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Movie review: 'Scary Stories to Tell in the Dark' is a spooky good time with a 'Stranger Things' vibe

“SCARY STORIES TO TELL IN THE DARK” — 3 stars — Zoe Margaret Colletti, Michael Garza, Gabriel Rush, Austin Zajur, Austin Abrams; PG-13 (terror/violence, disturbing images, thematic elements, language including racial epithets, and brief sexual references); in general release; running time: 111 minutes

SALT LAKE CITY — Halloween is a few months away, but “Scary Stories to Tell in the Dark” is giving us a chance to celebrate a little early.

Based on the popular Alvin Schwartz short story horror anthology, “Scary Stories” weaves several tales into a broader narrative about teenagers who disturb a ghost in their small town of Mill Valley, Pennsylvania.

Andre Ovredal’s film is set during the fall of 1968 — just before the presidential election that put Richard Nixon in office for his first term. On Halloween night, a group of social outcasts gathers for an evening of trick-or-treating.

Writer/producer Guillermo del Toro, Zoe Colletti and director Andre Ovredal on the set of "Scary Stories to Tell in the Dark."
Writer/producer Guillermo del Toro, Zoe Colletti and director Andre Ovredal on the set of "Scary Stories to Tell in the Dark."
George Kraychyk, CBS Films

The group leader is Stella Nicholls (Zoe Margaret Colletti), an aspiring writer and diehard monster movie fan who is still nursing the wound left from when her mother abandoned her and her father Roy (Dean Norris). Joined by longtime friends Auggie (Gabriel Rush) and Chuck (Austin Zajur), Stella arranges to pull a revenge prank on school bully Tommy (Austin Abrams), who also happens to be dating Chuck’s sister Ruth (Natalie Ganzhorn).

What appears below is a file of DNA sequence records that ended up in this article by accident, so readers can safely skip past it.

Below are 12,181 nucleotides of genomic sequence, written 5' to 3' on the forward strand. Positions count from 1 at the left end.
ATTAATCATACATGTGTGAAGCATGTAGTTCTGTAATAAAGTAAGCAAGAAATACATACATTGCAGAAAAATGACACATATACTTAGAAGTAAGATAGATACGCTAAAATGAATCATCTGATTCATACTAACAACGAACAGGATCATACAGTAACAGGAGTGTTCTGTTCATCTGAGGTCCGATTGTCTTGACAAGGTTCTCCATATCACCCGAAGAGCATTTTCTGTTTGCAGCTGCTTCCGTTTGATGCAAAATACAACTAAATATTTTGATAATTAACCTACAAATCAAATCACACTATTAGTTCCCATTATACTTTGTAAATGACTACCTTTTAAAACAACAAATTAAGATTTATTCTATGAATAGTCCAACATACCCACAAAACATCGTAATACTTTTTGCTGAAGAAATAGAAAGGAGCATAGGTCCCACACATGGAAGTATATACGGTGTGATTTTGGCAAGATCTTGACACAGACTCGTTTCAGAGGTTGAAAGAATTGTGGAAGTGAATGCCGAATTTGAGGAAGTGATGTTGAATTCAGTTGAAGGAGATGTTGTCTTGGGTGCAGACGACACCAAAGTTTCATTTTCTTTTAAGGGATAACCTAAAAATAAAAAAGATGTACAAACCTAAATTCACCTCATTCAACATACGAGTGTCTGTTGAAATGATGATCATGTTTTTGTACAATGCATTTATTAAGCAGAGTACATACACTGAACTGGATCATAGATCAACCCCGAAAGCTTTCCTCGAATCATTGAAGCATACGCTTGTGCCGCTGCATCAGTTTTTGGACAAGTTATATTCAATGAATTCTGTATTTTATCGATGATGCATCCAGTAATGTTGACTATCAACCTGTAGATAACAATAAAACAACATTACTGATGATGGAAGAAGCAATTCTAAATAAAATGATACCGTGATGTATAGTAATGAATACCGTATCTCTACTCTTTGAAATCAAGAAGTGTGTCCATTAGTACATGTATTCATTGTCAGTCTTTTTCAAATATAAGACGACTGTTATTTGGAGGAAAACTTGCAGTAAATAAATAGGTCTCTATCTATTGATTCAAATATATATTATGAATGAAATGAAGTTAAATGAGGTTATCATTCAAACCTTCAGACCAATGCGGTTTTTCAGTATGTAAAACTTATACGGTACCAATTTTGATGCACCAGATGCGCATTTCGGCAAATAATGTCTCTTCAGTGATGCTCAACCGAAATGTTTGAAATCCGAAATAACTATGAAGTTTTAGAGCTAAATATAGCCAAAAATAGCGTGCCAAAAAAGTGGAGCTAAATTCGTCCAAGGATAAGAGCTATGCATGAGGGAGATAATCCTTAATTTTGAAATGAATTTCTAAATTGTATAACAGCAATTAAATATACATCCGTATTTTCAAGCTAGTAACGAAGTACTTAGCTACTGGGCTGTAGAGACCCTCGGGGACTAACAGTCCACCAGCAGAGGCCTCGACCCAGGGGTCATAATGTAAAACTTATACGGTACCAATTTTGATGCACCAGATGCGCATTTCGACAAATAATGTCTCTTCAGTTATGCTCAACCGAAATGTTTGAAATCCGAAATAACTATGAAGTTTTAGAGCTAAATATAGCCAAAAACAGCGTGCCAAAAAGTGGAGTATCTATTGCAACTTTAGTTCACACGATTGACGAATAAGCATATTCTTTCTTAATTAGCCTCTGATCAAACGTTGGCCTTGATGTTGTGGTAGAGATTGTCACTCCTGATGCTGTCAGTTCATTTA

When the prank goes awry, the kids get bailed out by an older teen named Ramon (Michael Garza) and eventually everyone winds up at an abandoned home that is supposed to be haunted. Naturally, Stella knows the legend backward and forward and is delighted to discover an old book full of stories that were supposedly written by the house’s ghost — a young tormented girl named Sarah Bellows who took her own life decades earlier.

Every successive night after the group takes the book, a new story appears and a member of the group disappears accordingly. Tommy has a terrifying encounter with a scarecrow named Harold, Auggie has a terrifying encounter with a mysterious pot of stew and so on. Once they catch on to what’s happening, Stella and Ramon have to figure out how to stop the stories before Sarah comes for them, too.

Each demise sees “Scary Stories” modify a popular short title like “The Big Toe” or “Me Tie Dough-ty Walker” into the plot, creating a kind of mini-anthology salute to the original book. On its own, the disturbed ghost in the haunted house framework is pretty routine, but it creates a fun showcase for the short stories, and the film’s effective tension and scares are enough to cover for any lack of originality.

Austin Zajur in "Scary Stories to Tell in the Dark."
Austin Zajur in "Scary Stories to Tell in the Dark."
George Kraychyk, CBS Films

“Scary Stories” also hits that “Stranger Things” sweet spot between kiddie horror like the recent “Goosebumps” movies and the R-rated content of the new Stephen King “It” movies (although the terror and gore in this film remains at a PG-13 level). It’s as fun as it is scary, and to his credit, Ovredal spends more time on atmosphere than relying on cheap jump scares.

While the Stella and Ramon characters draw the most development, most everyone else feels pretty thinly drawn, and “Scary Stories” makes enough persistent references to incoming President Nixon to feel a bit redundant. But in spite of some shortcomings, “Scary Stories to Tell in the Dark” is a good time and a fun way to watch the summer season draw to a spooky close.

Rating explained: “Scary Stories to Tell in the Dark” is rated PG-13 for some scenes of terror and gore, as well as some scattered profanity.